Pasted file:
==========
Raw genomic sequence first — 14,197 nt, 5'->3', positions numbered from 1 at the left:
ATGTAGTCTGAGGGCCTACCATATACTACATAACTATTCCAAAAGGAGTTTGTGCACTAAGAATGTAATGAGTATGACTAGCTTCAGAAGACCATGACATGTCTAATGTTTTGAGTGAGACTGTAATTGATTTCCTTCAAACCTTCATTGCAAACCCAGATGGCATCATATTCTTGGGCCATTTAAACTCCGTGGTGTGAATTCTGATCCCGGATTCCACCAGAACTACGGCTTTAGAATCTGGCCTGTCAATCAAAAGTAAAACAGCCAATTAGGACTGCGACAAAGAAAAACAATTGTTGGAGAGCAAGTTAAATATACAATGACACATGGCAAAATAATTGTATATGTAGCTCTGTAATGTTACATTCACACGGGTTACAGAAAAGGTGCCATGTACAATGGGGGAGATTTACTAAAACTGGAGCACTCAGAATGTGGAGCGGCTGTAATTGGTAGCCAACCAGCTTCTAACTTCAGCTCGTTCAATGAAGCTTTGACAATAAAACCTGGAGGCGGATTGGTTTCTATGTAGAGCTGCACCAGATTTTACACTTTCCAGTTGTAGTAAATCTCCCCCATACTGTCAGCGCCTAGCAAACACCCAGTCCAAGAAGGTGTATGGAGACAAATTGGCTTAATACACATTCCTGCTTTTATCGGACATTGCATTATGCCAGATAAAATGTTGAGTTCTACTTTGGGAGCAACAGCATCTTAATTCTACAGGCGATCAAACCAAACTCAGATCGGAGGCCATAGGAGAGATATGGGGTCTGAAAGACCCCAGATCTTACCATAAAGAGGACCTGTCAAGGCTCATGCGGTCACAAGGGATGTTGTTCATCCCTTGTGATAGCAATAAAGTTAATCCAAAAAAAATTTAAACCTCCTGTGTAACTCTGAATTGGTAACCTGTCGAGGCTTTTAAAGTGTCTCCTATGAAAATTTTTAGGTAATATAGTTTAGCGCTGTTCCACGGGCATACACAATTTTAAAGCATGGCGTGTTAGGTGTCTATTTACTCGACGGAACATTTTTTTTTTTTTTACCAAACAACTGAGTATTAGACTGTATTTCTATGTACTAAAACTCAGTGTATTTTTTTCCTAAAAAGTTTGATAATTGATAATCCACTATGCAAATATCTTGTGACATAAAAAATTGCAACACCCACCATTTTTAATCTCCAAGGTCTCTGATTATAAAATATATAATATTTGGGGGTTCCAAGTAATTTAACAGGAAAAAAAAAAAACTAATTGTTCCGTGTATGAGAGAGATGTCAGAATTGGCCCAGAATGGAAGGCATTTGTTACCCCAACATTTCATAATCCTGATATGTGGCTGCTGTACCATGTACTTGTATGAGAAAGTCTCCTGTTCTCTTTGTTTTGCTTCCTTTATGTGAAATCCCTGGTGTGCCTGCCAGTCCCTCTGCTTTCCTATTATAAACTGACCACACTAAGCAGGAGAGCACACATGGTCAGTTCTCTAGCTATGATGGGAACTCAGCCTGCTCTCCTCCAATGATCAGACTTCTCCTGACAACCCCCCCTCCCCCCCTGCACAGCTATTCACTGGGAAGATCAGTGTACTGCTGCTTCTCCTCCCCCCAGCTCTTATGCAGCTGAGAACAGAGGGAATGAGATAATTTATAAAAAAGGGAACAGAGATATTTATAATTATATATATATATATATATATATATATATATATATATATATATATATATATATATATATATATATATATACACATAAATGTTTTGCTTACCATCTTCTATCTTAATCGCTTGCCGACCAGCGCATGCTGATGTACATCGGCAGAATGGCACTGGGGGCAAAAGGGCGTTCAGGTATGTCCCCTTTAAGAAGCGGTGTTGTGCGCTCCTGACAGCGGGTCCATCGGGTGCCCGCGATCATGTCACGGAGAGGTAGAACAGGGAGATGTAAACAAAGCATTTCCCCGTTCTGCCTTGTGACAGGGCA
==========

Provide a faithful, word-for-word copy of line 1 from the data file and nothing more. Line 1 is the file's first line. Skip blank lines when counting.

Raw genomic sequence first — 14,197 nt, 5'->3', positions numbered from 1 at the left: